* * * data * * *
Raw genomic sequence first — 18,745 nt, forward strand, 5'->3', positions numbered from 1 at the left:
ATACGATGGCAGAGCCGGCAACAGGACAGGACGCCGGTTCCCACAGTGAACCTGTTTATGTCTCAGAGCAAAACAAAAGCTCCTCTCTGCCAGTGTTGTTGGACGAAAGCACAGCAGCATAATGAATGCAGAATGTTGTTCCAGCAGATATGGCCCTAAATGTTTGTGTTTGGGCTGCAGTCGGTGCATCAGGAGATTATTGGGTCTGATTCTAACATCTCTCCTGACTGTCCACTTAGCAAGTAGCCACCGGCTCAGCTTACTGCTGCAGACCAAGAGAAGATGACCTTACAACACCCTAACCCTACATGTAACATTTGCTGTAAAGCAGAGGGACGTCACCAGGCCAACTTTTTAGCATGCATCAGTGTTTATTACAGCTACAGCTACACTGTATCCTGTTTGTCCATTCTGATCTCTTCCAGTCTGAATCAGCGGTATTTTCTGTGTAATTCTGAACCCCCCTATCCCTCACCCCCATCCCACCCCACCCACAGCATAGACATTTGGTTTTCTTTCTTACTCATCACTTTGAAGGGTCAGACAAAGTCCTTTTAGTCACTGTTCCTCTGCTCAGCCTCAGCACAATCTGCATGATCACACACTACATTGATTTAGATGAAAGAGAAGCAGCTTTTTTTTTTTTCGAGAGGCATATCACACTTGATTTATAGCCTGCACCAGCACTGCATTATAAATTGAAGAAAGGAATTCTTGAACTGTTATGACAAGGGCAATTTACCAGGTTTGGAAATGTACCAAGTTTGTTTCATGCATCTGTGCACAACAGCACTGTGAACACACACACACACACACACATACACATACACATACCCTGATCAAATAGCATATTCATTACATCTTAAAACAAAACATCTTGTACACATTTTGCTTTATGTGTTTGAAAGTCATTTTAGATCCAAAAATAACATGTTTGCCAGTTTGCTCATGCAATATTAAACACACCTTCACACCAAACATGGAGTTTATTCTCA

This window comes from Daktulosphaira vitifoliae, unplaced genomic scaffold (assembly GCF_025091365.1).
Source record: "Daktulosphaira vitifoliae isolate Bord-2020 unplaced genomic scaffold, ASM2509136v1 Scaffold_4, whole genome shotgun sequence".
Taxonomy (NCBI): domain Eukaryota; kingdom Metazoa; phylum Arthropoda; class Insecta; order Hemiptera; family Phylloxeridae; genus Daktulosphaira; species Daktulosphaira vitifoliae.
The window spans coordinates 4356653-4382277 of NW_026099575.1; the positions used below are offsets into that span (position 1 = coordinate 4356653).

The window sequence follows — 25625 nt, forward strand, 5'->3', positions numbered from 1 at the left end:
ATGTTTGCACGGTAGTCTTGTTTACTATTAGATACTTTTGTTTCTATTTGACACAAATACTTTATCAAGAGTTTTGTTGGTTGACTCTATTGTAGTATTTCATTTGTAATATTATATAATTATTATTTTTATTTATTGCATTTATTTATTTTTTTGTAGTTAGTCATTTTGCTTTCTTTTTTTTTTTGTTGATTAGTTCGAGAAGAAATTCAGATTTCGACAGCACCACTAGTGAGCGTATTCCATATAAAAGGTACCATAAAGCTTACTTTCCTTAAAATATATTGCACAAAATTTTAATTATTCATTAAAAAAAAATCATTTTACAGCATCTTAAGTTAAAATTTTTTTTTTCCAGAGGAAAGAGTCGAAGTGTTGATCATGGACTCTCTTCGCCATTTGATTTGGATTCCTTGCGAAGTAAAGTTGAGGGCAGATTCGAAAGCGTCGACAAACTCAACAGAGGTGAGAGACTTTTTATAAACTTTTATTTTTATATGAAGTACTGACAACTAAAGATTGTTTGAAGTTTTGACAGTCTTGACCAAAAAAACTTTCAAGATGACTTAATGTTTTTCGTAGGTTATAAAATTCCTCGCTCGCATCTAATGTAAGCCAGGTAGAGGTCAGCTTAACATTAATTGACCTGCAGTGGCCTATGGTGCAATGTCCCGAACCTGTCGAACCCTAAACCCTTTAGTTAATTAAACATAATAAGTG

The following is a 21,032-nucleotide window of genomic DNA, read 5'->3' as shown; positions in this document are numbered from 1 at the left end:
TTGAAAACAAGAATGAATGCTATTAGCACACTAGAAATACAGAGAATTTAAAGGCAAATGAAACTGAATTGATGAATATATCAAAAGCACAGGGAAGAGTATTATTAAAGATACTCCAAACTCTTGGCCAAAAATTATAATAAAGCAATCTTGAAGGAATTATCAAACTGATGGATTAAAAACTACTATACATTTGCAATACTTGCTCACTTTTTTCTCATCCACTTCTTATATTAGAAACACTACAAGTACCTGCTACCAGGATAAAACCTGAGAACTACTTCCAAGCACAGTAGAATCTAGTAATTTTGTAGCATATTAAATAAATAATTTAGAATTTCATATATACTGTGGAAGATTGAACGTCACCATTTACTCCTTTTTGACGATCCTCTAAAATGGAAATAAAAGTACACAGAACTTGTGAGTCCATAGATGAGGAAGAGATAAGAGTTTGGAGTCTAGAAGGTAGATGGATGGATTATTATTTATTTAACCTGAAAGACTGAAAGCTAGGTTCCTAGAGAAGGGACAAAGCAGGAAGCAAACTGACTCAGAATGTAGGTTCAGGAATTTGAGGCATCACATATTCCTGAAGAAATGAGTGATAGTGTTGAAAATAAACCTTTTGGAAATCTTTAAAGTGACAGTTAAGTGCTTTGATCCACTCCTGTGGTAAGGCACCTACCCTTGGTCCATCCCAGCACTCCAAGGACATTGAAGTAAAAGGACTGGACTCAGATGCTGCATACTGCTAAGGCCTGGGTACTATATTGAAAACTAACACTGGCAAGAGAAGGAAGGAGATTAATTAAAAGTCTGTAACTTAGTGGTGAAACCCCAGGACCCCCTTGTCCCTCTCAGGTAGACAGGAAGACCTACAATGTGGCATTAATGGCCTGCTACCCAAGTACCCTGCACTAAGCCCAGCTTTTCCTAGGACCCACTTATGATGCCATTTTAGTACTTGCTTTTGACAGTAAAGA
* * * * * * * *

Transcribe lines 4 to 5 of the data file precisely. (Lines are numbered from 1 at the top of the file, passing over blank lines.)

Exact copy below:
Source record: "Daktulosphaira vitifoliae isolate Bord-2020 unplaced genomic scaffold, ASM2509136v1 Scaffold_4, whole genome shotgun sequence".
Taxonomy (NCBI): domain Eukaryota; kingdom Metazoa; phylum Arthropoda; class Insecta; order Hemiptera; family Phylloxeridae; genus Daktulosphaira; species Daktulosphaira vitifoliae.